Brown works for the Cooperative Development Institute (CDI), the Northeast’s center for cooperative business education, training and technical assistance. CDI’s mission is to build a cooperative economy through the creation and development of successful cooperative enterprises and networks in diverse communities in Maine, Massachusetts, New Hampshire, Vermont, Connecticut, Rhode Island and New York. He Lives in Liberty and works with CDI’s Resident Owned Communities Program, which works with mobile home park residents throughout Maine and New England to form an affordable housing cooperative and buy and manage the parks where they live.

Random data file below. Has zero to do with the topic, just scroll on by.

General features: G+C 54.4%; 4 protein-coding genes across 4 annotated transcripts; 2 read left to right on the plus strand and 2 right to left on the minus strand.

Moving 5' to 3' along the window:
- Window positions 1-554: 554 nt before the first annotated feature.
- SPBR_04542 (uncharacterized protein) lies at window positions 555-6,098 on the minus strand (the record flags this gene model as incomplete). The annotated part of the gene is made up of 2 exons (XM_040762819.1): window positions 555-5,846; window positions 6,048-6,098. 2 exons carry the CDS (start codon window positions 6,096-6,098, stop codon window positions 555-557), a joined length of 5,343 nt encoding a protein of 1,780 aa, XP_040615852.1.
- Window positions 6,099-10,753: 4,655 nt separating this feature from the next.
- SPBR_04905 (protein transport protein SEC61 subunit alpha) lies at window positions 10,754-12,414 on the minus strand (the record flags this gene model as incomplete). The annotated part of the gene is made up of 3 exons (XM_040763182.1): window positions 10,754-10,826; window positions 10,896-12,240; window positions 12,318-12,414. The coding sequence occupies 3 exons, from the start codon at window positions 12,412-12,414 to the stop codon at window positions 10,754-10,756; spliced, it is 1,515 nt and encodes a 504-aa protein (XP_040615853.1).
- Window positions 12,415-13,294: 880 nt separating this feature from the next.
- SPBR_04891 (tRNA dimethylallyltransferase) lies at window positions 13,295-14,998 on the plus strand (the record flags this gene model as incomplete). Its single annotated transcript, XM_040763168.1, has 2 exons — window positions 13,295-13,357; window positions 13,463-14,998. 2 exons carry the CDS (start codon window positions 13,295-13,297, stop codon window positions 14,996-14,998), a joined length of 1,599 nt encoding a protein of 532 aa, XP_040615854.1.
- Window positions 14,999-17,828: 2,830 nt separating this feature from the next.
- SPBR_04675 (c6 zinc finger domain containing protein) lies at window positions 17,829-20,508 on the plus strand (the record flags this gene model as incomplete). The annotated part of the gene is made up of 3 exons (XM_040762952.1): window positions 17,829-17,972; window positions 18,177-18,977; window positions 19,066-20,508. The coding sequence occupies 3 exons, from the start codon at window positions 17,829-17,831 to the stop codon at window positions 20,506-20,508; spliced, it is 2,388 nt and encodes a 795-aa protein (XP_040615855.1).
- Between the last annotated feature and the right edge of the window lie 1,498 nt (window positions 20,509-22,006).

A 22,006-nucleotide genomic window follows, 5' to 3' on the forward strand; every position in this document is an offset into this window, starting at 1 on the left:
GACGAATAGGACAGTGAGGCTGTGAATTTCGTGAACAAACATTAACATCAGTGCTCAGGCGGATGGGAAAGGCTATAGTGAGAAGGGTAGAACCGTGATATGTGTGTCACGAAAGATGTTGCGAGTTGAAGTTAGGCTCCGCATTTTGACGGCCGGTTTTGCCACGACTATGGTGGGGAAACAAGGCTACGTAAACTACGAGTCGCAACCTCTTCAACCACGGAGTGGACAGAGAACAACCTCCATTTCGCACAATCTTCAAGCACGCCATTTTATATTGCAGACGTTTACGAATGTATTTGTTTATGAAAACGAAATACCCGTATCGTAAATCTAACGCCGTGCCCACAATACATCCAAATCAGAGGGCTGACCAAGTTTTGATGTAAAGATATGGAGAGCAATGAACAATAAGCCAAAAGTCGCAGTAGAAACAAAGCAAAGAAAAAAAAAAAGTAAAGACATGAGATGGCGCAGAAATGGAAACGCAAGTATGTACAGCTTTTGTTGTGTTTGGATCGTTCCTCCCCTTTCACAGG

For more information about CDI’s work, visit: cdi.coop. For additional information about this event, email Belfast Co-op’s education coordinator, Kate Harris, at kate @ belfast.coop, or call the Co-op at (207) 338-2532.
Courtesy of: Rob Brown, sailing in Belfast Harbor
Co-op Maine was invited to participate. Deborah Hawkins and Jane Livingston represented CM.
Deb, globe, Jane
Jane, Gloria, and friends
Jane and friend
This just in from MOFGA:
View entire message online, HERE. It also included these links to obituaries for Russell:
The Maine Organic Farmers and Gardeners Association announces, with great sadness, the death of its beloved leader Russell Libby, following a long struggle with cancer. He passed away peacefully among his family at his home this morning in Mt. Vernon, Maine. He was 56.